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Markets Take Profits Ahead of Long Weekend

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Thursday, May 23rd, 2024

Market participants took the opportunity to cash in a few chips today. We’re just one trading day out from Memorial Day weekend, which brings us to unofficial summer and the lower trading volume that often takes place over this period of time. The Dow, S&P 500 and the small-cap Russell 2000 are all now down over the past week. Only the Nasdaq remains aloft. The Dow sold off -605 points today, -1.53%, while the S&P dropped -0.74%, the Nasdaq -0.39% and the Russell a somewhat painful -1.79%.

Clearly, the market is not desperate to attain new highs just yet. Long weekends have a way of breaking global news that may impair markets in some respect, so the safest course of action is to realize some gains after another fine showing from NVIDIA (NVDA - Free Report) in Q1 earnings yesterday. The world’s top graphics chips maker provided more evidence that the AI-based marketplace is primed for making lots more money, even at these lofty valuations. It’s a cozy market, but we don’t need to oversleep on it.

S&P flash PMI numbers were released earlier this morning. After the open, PMI Services for May came in better than expected: 54.8 versus 51.6 expected, and the fastest private services growth in at least a year. We’d seen a gradual decline over the previous three months — still north of the 50-mark, but drifting toward autumn of 2023 levels. We’ll see if this can be sustained beyond apparent seasonality; after all, 2023 posted strong May, June, July PMI Services (think summer vacations) as well.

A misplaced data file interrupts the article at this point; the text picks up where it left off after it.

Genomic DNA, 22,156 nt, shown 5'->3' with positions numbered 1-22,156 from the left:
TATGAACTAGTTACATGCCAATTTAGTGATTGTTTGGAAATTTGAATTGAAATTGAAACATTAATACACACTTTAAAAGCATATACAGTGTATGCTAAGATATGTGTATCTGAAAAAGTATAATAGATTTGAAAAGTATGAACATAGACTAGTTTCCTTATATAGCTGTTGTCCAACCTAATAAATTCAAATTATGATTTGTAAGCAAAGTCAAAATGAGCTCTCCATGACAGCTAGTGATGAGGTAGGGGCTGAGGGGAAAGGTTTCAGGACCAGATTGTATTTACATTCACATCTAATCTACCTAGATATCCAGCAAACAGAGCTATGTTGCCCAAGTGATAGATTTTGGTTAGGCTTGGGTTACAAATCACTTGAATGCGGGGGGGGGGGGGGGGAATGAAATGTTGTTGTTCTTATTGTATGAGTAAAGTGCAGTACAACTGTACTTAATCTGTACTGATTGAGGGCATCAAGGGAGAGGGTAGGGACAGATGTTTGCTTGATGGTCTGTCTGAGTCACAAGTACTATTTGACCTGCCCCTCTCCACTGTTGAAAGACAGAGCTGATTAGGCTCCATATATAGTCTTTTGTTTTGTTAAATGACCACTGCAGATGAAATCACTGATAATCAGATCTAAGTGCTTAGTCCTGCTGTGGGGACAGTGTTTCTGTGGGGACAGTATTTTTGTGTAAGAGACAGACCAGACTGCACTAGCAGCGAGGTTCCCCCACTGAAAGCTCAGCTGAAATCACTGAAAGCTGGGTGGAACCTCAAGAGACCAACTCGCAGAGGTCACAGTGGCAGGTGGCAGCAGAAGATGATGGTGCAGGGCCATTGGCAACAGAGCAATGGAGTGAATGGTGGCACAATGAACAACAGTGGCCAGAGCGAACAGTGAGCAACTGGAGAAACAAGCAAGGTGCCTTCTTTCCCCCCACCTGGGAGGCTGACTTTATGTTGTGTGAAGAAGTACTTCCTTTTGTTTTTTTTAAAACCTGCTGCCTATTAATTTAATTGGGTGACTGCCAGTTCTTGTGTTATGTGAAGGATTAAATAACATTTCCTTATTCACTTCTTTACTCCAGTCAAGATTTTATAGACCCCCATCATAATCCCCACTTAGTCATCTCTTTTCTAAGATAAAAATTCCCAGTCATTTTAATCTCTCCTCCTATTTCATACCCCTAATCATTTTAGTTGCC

PMI Manufacturing also performed better than expected. Its May headline of 50.9 was nearly a full percentage point ahead of the 50 consensus. This 50 is also the revised Manufacturing PMI number for April, down from the originally posted 51.1. In any case, heading north from the 50 breakeven point is good for the Manufacturing sector as well. We know this space has faced plenty of uphill battles in its recent past. Basically, healthy goods-producing equals a better domestic economy.

New Home Sales, on the other hand, fell. Today’s April report tallied 634K new homes sold, below the 675K estimates and the prior print’s non-adjusted 665K. These are seasonally adjusted, annualized units but nevertheless show last month to be the weakest since February’s 631K and November of last year’s 611K. But rumblings about currently being in a housing recession are likely to continue after this report. We haven’t seen a month with as many as 700K new homes sold since July of last year, after a huge spike around Halloween of the 2020 Covid year.

Tomorrow we’ll get new Durable Goods Orders for April. These are expected to fall month over month, from a robust +0.9% in March to -0.5% in Friday’s morning’s print. We’ll also see final Consumer Sentiment for May, which is expected to tick up slightly month over month to 67.6. We expect more evidence that nothing is burning up into the stratosphere (expect NVIDIA and AI, but they can justify it) and nothing is crumbling into rubble. Still one more trading day before the long weekend.

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